I could take prints and find out who it was, but does it really matter? Let’s just call it a precious memento and draw a curtain. Yes, over the ceiling. It’s either that or burn the whole thing down.



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11 thoughts on “In Soviet Russia, ceiling killz you”

  1. Excellent article. I have two and worry about my house. I’m also thrilled that someone else in the universe knows what a hoopy frood is.

  2. Ma’am, I pronounce you an Honorary Crazy Stabler. That is the highest honor possible from someone who lives with…raccoon urine stains…in her kitchen ceiling. Does it help that they were made by *baby* raccoons? Some day, in your undoubtedly copious free time, I invite you over to this kitchen for a cup of coffee, where I’ll show you the still-unpainted patches where we removed the raccoons. If it’s late, it’ll be by candlelight–because once when the ceiling flooded, it shorted out the light. In about, oh, 1998. As for me and my house, we will serve the Lord…and his sidekick, Entropy. Love your stuff so very much, wish I could friend you on Facebook but you seem to have all the friends that Mr. Zuckerberg will allow. If you unfriend someone sometime, can I be first in line to replace them? (Yes, that does sound pathetic.) With affection,
    Brenda from Flatbush
    Mistress of Crazy Stable (the House) for 30 years and Crazy Stable (the blog) for 10.

  3. Thank you so very much for this. It makes me feel so much better about the the repeatedly patched over but never painted Sheetrock at the bottom of the stairs where the animals (cough *beloved fruit of my loins*cough) ripped the gate out of the wall repeatedly.

  4. Hi Simcha,
    I was just reading through your last few posts which of course made me laugh, mist over a bit, and reflect on what a funny, interesting and multi dimensional person you are (that’s better than complicated, eh?) I remember that after the first few weeks of reading you in the NCR, I thought “Ohhhhhhhh. They
    are. going. to. get. her. ” I knew you couldn’t talk about reproduction and get away with it, and that you *certainly* couldn’t talk about sex and humor at the SAME TIME. I pictured them grinding their teeth and thinking about writing letters about how vulgar you (sex is) are.

    Yeah, you’re a really great writer. You should write some kind of comedy. (About Catholics?) Maybe that’s too depressing? I’m reading “A man called Ove” which makes me smile, it’s pretty good, and I like the writer’s quirky style but I’m sure what you would write would make your readers laugh out loud.

    Anyway, I needed to laugh so I came on over to the goddess in the armchair. You didn’t let me down. Yes, your house cheered me up and made me feel less bad about the rat that sneaks into my car at night from under the hood. My husband wouldn’t believe me so I made him switch cars. He has politely asked me to buy rat traps. As for the dirty walls–My best life hack has been to eschew all propriety. My husband thinks I have no conscience because I don’t use drop cloths, tape, and I wear my nicest clothing. I buy medium size brushes from the 99 cent store and keep a bucket of Swiss coffee white on hand. I’ve learned how to blot and twirl the brush a bit so it doesn’t drip. When it drips I have a wet washcloth on hand. The effects are so instantaneous that it has become a guilty pleasure.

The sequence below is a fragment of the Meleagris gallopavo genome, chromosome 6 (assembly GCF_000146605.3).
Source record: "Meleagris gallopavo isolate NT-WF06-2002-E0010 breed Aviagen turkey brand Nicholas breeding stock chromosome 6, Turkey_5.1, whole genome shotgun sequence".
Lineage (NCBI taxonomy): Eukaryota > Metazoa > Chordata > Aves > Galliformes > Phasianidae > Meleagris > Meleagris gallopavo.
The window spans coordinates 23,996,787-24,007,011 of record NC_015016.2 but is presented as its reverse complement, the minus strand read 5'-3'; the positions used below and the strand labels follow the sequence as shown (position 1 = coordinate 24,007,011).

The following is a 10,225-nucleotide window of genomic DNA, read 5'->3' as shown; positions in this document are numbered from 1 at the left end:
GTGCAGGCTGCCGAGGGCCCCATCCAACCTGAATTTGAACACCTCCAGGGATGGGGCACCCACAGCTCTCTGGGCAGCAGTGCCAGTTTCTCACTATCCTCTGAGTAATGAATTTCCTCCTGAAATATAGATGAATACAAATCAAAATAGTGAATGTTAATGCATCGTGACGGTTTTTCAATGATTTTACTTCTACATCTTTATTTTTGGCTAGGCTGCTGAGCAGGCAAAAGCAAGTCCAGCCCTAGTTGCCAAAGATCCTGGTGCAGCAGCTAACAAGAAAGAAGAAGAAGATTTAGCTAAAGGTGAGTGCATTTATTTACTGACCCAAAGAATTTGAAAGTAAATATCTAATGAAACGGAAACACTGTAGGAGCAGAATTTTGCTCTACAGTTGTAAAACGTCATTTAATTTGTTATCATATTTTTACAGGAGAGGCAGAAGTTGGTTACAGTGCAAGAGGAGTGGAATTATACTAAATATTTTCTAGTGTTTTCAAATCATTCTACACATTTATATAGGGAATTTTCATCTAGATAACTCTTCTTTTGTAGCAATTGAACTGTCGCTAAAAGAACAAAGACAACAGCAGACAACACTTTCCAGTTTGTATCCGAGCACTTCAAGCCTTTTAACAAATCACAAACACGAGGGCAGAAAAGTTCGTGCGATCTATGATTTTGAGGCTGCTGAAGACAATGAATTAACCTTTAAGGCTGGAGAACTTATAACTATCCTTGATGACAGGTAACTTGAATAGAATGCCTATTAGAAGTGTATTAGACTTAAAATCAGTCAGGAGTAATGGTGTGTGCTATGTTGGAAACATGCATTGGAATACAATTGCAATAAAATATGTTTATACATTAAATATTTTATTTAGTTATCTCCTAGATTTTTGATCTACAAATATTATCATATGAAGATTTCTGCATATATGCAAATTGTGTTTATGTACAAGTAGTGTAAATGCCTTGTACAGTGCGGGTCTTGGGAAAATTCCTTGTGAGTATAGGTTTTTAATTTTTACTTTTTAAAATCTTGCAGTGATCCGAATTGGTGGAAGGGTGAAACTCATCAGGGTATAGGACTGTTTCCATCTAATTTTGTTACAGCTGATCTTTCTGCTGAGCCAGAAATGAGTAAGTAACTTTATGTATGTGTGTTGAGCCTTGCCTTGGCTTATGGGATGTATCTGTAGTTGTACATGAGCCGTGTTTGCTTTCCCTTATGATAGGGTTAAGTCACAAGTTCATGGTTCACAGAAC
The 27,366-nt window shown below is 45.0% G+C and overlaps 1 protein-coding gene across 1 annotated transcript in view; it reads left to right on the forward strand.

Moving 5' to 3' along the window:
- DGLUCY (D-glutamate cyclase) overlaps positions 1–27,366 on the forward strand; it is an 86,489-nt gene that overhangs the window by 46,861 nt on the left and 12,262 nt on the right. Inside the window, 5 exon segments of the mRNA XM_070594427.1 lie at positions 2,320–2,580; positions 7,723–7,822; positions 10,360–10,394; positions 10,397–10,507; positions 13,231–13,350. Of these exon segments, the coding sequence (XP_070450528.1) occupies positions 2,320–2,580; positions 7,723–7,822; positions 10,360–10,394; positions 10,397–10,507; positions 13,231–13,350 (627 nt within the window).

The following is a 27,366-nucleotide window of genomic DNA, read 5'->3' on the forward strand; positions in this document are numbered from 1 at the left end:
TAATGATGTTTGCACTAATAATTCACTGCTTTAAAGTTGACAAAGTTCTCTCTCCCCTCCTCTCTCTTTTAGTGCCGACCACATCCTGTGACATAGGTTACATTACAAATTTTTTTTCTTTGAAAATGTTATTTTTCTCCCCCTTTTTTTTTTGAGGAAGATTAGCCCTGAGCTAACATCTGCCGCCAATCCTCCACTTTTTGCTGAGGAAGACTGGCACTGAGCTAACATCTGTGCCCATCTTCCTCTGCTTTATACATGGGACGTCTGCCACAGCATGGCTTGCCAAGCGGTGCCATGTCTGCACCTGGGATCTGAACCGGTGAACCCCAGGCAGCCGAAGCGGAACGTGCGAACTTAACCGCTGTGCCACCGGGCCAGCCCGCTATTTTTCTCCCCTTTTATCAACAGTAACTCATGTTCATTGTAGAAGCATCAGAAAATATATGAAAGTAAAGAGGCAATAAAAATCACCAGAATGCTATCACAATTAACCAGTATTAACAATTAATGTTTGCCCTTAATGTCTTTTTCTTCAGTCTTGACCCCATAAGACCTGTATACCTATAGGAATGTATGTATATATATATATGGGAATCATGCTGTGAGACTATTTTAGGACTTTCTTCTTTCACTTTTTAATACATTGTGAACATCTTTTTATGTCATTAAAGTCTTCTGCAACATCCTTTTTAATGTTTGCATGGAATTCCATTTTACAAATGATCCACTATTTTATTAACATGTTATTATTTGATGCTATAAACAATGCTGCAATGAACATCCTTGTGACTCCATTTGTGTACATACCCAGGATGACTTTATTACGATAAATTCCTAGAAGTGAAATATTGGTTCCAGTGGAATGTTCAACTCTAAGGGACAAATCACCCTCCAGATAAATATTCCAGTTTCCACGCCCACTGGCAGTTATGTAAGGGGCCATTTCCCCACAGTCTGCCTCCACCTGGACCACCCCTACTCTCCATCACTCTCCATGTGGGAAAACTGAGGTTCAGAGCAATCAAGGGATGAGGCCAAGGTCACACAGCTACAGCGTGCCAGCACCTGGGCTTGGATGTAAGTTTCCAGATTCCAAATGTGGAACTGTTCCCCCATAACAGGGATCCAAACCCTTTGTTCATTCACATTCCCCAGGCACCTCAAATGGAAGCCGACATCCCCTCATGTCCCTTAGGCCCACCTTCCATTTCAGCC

My husband just dropped off our son Blaise at LAX. He decided to go to school in Italy and is funding it himself with student loans. I don’t even know when we will see him next. The boy has given me my share of heartache but I’m really going to miss him and I’m excited for him. …Mixed feelings. He brought me a bottle of wine as a going away present. He knows me. I asked him where the straw was and we had our last laugh and hugged. I’m not going to wait for my husband because he’s on the 405 (most congested in the U.S.?) I will use a glass, and tomorrow I’ll figure out how to do your subscription thingy. Cheers to kids going away to college.

    p.s. Leah’s comment made me laugh too.

  5. Back in the seventies, my three brothers shared a room that was painted a very light blue-green. You could have called it Toothpaste Blue-green, because they discovered that almost anything that happened to that wall could be covered up seamlessly with a little smear of toothpaste. Played darts without a dartboard? Get the toothpaste. A little accident with a bat, tennis racket, putter, your brother’s teeth? Get the toothpaste, man. Archery practice? Get . . .

    It’s probably a good thing we moved out of that house when we did–at some point the sheetrock-to-toothpaste ratio of their walls would have reached a tipping point.

  6. Absolutely hillarious! Irma Bombeck would be proud of you! Peace and All Good to you and your wonderful, mad family. With affectionate regards, Corky Hart (Lydia Cubbedge’s mum)

  7. Dying. I’m dying. I cackled in solidarity all through this, but seriously lost my shit over the smoke alarms. It makes me so happy because I walk around through my life thinking, what the frick is wrong with us? Why do we have to live this way?! Lol!